October 25, 2005


Sunnis Failed to Defeat Iraq Constitution (John Ward Anderson, Washington Post, 10/26/05)

The constitutional referendum was approved by 78 percent of voters, with 21 percent -- mostly Sunni Arabs -- rejecting it, according to tallies announced by the Independent Electoral Commission of Iraq. The results confirmed widely reported preliminary estimates showing that the referendum had passed.

In Anbar province, 96 percent voted against the referendum, and 81 percent rejected it in Salahuddin. But in the key swing province of Nineveh, 56 percent voted against the constitution -- about 10 percent short of the number necessary to kill it.

About 63 percent of Iraq's 15.5 million registered voters cast ballots, the commission reported.

The results underscored the deep divisions along ethnic and sectarian lines in Iraqi society -- a condition that has fueled a violent Sunni-led insurgency against the government and U.S. occupation forces.

Shiite Arabs, who account for about 60 percent of Iraq's population, overwhelmingly favored passage of the constitution, which formalizes the country as a parliamentary democracy with Islam as the source of its laws. Kurds, who make up about 20 percent of the population, also strongly embraced the charter, which grants far-reaching autonomy to their region in northern Iraq.

But leading figures among Sunni Arabs, who make up about 20 percent of the population, were split over the constitution.

So, 63 percent of registered voters participated in the election, 78 percent of those voters approved of the constitution, Shiites and Kurds supported the constitution overwhelmingly, and there was division among "leading figures among Sunni Arabs" (who account for 20% of the population) who nonetheless turned out heavily to vote -- and the writer concludes there are deep ethnic and sectarian divisions in Iraqi society?

That doesn't seem like the most accurate characterization.

Posted by kevin_whited at October 25, 2005 11:51 PM

Given the results in Anbar and Salahuddin, it seems that probably >90% of Shia and Kurds voted for the constitution, and >90% of Sunni Arabs voted against it. Perhaps a few Sunni "leaders" were split, but it doesn't seem that the Sunni Arab rank-and-file was.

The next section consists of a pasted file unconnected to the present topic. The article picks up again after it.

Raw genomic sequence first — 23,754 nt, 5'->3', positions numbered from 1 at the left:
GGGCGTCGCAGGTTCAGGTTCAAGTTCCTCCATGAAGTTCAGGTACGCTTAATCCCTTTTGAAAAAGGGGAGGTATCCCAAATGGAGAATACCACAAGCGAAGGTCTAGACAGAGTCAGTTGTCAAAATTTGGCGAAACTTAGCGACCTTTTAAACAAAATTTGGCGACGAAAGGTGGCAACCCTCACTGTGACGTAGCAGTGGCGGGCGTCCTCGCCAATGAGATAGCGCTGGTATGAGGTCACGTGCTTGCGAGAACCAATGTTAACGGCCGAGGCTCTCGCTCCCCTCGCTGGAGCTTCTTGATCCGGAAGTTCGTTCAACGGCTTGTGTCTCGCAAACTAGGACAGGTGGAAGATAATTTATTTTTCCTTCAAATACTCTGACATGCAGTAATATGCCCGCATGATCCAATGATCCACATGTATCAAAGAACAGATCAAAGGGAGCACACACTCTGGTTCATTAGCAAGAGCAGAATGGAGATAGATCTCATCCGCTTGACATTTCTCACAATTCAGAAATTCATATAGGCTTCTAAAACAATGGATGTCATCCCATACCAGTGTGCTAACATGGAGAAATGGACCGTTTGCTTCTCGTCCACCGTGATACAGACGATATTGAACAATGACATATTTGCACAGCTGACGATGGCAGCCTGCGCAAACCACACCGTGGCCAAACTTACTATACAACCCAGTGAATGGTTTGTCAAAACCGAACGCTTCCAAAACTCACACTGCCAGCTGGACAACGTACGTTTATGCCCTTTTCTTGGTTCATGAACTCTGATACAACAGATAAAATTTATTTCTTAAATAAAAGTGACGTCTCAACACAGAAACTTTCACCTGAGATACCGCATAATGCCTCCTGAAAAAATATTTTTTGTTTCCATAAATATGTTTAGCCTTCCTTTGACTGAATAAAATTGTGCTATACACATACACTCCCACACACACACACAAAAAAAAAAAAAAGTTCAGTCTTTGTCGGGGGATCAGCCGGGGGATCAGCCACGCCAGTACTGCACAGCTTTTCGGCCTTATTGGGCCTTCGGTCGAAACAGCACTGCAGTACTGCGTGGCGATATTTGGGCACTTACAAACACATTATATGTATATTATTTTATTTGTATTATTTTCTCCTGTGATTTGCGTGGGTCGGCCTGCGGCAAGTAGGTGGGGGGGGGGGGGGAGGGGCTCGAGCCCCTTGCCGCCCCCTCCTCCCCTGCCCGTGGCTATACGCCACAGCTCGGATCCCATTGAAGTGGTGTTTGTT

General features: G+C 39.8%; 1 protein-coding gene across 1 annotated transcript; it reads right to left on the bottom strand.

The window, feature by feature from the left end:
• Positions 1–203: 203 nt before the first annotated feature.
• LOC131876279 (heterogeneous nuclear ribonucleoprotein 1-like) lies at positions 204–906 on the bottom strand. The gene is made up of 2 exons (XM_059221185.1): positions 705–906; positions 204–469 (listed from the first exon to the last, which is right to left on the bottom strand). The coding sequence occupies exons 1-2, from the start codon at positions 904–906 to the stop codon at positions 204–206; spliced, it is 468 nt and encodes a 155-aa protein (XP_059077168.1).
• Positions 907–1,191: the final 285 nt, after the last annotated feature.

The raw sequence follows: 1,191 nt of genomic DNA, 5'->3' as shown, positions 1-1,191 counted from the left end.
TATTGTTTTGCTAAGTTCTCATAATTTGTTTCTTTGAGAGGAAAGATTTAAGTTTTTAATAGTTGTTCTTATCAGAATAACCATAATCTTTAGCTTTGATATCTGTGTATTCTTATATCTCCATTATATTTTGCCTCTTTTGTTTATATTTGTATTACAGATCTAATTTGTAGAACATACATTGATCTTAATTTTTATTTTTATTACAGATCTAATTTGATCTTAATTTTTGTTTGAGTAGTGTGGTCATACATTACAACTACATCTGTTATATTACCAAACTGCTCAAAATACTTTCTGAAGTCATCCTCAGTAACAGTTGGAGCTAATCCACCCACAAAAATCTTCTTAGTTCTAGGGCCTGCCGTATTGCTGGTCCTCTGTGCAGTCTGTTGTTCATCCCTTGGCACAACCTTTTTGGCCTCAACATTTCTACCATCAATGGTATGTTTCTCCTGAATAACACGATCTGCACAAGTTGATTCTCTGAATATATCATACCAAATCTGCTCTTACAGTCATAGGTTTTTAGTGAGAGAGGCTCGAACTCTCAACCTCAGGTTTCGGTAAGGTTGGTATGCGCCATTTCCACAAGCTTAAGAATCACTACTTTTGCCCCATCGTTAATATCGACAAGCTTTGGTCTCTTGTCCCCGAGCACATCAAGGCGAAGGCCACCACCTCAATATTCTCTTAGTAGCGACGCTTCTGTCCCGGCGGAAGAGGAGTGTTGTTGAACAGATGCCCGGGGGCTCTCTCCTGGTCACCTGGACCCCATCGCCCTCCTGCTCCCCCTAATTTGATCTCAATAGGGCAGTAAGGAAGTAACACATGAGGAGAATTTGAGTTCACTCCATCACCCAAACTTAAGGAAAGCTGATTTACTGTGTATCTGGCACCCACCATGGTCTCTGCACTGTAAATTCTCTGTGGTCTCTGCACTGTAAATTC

So how, exactly, is there not a deep ethnic and sectarian division?

Posted by: Glaivester at October 26, 2005 4:01 AM

Deep devision would be Shiites disagreeing internally, and Kurds, Shiites, and Sunnis all disagreeing. Deep division would also be Sunnis blowing the hell out of the country (and Kurds and Shiites) instead of voting in unexpectedly large numbers.

The WaPo characterization is overly broad and doesn't fit the reported facts as well as good writing should have.

Posted by: kevin whited at October 26, 2005 7:23 AM

Look, the Iraqi constitutional convention adopted rules for the ratification plebicite. We have ethnic blocs that vote in bunches, so there is really nothing to see here.

Foreign and domestic enemies may characterize success as failure as they wish, but in the last analysis, the constitution will have succeeded in its own terms and what will follow will be law enforcement.

Posted by: Lou Gots at October 26, 2005 7:26 AM

My guess is if we held a referendum on our current constitution it wouldn't get much better than 78%, with most of the no votes concentrated in distinct "groups". I suppose democracy is lost cause here as well.

Posted by: pat at October 26, 2005 7:45 AM

"Ratification is the sound of inevitability, Mr. Anderson."

Posted by: Luciferous at October 26, 2005 10:24 AM

"Deep devision would be Shiites disagreeing internally"

That would not be a deep sectarian and ethnic division; a deep ethnic and sectarian division is a division between different groups.

"and Kurds, Shiites, and Sunnis all disagreeing."

On a constitutional plebiscite, you can't have all three groups disagreeing, as there are only two choices, yes or no. One group can vote yes, another no, but the third would have to vote yes or no, thus agreeing with one of the other groups.

Posted by: Glaivester at October 26, 2005 10:37 AM

The choice of punchline is odd, however you want to dress it up. Your dressing it up, however, does neglect the possibility of one group refusing to participate in the plebiscite, and it assumes that Shiism is monolithic and therefore not subject to sectarianism. That's overly simplistic.

To get at this slightly differently: Did professional journalists similarly cover post-apartheid South Africa by focusing on the deep ethnic and sectarian divisions as represented by the white minority?

Of course not. It's almost beside the point.

Posted by: kevin whited at October 26, 2005 11:14 AM